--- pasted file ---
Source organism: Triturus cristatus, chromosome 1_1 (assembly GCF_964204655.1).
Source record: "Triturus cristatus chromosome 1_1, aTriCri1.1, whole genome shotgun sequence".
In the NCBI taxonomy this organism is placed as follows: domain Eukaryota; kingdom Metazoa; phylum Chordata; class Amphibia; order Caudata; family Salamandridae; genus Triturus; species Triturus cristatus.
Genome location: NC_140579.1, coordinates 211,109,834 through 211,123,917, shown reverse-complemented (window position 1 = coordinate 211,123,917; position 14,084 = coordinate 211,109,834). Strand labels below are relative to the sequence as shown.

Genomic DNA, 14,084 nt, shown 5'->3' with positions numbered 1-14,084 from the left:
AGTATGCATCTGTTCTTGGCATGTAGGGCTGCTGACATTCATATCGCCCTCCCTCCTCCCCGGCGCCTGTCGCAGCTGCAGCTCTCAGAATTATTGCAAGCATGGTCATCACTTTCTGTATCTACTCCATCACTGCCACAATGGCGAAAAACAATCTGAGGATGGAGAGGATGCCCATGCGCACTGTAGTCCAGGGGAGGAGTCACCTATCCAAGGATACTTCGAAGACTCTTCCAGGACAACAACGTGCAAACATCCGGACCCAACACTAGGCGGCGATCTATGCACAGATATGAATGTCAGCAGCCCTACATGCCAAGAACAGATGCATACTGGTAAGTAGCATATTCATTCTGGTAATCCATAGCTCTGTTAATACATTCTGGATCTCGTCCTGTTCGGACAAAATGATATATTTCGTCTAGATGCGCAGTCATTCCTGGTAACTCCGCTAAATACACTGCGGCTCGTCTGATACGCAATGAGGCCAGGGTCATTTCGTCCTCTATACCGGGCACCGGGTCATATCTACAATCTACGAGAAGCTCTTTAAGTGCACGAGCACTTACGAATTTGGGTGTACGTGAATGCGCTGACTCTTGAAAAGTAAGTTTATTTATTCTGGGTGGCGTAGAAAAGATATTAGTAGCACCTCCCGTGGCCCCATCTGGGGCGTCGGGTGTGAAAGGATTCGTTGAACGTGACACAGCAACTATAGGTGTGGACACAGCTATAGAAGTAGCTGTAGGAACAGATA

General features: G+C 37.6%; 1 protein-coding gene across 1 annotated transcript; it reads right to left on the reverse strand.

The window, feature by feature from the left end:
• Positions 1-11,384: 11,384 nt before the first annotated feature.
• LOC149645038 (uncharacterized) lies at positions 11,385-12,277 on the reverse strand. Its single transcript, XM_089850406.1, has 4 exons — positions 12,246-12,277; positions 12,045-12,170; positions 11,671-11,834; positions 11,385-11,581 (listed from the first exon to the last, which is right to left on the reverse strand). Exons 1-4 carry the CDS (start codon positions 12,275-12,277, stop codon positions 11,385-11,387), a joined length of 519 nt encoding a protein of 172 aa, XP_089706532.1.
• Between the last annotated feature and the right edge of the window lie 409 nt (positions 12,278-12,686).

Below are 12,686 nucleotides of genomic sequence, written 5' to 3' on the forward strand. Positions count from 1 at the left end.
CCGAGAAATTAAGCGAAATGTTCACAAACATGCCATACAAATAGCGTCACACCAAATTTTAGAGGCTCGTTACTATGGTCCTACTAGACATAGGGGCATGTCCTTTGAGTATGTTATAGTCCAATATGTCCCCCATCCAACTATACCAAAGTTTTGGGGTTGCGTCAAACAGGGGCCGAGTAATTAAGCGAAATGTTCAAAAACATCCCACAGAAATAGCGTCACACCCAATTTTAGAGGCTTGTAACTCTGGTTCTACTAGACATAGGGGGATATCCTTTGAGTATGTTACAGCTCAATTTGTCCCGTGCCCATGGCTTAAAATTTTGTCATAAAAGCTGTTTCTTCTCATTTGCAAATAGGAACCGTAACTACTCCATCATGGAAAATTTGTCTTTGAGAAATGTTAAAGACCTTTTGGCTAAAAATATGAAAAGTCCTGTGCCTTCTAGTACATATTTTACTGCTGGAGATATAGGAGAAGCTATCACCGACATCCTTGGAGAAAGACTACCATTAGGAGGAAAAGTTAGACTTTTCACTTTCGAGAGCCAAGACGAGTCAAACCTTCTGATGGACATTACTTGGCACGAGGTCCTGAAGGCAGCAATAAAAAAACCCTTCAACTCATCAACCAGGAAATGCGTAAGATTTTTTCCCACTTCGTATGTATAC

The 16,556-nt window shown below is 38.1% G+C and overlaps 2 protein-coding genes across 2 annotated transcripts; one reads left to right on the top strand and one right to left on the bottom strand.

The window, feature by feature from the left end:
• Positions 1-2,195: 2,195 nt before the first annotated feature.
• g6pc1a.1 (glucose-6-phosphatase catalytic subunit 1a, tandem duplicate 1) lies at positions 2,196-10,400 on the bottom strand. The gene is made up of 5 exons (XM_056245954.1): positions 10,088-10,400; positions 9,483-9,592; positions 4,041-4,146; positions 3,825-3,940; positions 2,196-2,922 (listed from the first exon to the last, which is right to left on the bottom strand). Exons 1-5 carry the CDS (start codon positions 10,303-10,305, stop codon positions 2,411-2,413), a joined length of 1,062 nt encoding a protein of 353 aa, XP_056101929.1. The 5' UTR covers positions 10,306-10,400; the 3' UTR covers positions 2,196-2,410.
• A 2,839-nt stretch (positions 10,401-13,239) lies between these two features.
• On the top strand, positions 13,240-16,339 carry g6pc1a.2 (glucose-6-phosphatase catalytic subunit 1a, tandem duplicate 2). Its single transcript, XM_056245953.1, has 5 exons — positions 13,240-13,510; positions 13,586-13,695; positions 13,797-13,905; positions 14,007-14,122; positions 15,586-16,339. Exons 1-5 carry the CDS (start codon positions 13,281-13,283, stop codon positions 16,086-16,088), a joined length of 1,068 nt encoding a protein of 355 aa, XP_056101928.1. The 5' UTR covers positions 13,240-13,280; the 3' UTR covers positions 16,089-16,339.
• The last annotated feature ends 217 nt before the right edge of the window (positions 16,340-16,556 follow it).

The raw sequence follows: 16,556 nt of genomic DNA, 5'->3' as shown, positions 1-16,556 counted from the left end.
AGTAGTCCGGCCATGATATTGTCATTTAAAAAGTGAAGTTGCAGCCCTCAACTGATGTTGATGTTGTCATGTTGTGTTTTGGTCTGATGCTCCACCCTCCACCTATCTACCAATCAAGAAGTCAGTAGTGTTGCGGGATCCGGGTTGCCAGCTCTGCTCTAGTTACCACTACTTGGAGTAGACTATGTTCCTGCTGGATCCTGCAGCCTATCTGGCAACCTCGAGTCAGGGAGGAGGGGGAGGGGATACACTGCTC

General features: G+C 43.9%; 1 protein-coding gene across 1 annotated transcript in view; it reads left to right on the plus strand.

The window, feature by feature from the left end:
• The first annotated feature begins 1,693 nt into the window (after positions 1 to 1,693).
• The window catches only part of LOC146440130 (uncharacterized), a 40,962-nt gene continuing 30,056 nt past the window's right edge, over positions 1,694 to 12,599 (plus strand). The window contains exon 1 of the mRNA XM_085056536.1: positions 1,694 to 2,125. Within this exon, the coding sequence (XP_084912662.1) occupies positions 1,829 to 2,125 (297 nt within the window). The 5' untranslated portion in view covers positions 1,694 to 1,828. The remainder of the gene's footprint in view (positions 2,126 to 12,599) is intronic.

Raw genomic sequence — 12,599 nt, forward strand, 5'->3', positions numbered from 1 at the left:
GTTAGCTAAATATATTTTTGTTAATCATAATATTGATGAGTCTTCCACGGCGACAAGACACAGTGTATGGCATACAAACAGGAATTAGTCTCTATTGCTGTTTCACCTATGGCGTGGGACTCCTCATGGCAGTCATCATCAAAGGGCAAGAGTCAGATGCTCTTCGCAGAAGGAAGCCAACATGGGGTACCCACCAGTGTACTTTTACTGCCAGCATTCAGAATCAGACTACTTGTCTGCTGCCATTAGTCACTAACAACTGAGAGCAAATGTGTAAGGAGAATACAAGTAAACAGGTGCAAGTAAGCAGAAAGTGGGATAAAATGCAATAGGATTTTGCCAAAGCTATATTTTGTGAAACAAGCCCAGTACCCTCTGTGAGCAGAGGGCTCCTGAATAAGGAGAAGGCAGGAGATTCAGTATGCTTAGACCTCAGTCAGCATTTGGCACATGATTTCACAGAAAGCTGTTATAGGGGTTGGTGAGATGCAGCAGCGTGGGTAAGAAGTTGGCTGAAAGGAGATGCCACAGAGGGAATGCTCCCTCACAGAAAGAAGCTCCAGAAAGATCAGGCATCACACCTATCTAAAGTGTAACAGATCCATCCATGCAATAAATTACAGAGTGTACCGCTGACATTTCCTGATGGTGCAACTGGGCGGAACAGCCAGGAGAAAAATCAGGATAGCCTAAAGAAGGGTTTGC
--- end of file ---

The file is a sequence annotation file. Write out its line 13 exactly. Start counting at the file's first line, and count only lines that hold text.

CCGAGAAATTAAGCGAAATGTTCACAAACATGCCATACAAATAGCGTCACACCAAATTTTAGAGGCTCGTTACTATGGTCCTACTAGACATAGGGGCATGTCCTTTGAGTATGTTATAGTCCAATATGTCCCCCATCCAACTATACCAAAGTTTTGGGGTTGCGTCAAACAGGGGCCGAGTAATTAAGCGAAATGTTCAAAAACATCCCACAGAAATAGCGTCACACCCAATTTTAGAGGCTTGTAACTCTGGTTCTACTAGACATAGGGGGATATCCTTTGAGTATGTTACAGCTCAATTTGTCCCGTGCCCATGGCTTAAAATTTTGTCATAAAAGCTGTTTCTTCTCATTTGCAAATAGGAACCGTAACTACTCCATCATGGAAAATTTGTCTTTGAGAAATGTTAAAGACCTTTTGGCTAAAAATATGAAAAGTCCTGTGCCTTCTAGTACATATTTTACTGCTGGAGATATAGGAGAAGCTATCACCGACATCCTTGGAGAAAGACTACCATTAGGAGGAAAAGTTAGACTTTTCACTTTCGAGAGCCAAGACGAGTCAAACCTTCTGATGGACATTACTTGGCACGAGGTCCTGAAGGCAGCAATAAAAAAACCCTTCAACTCATCAACCAGGAAATGCGTAAGATTTTTTCCCACTTCGTATGTATAC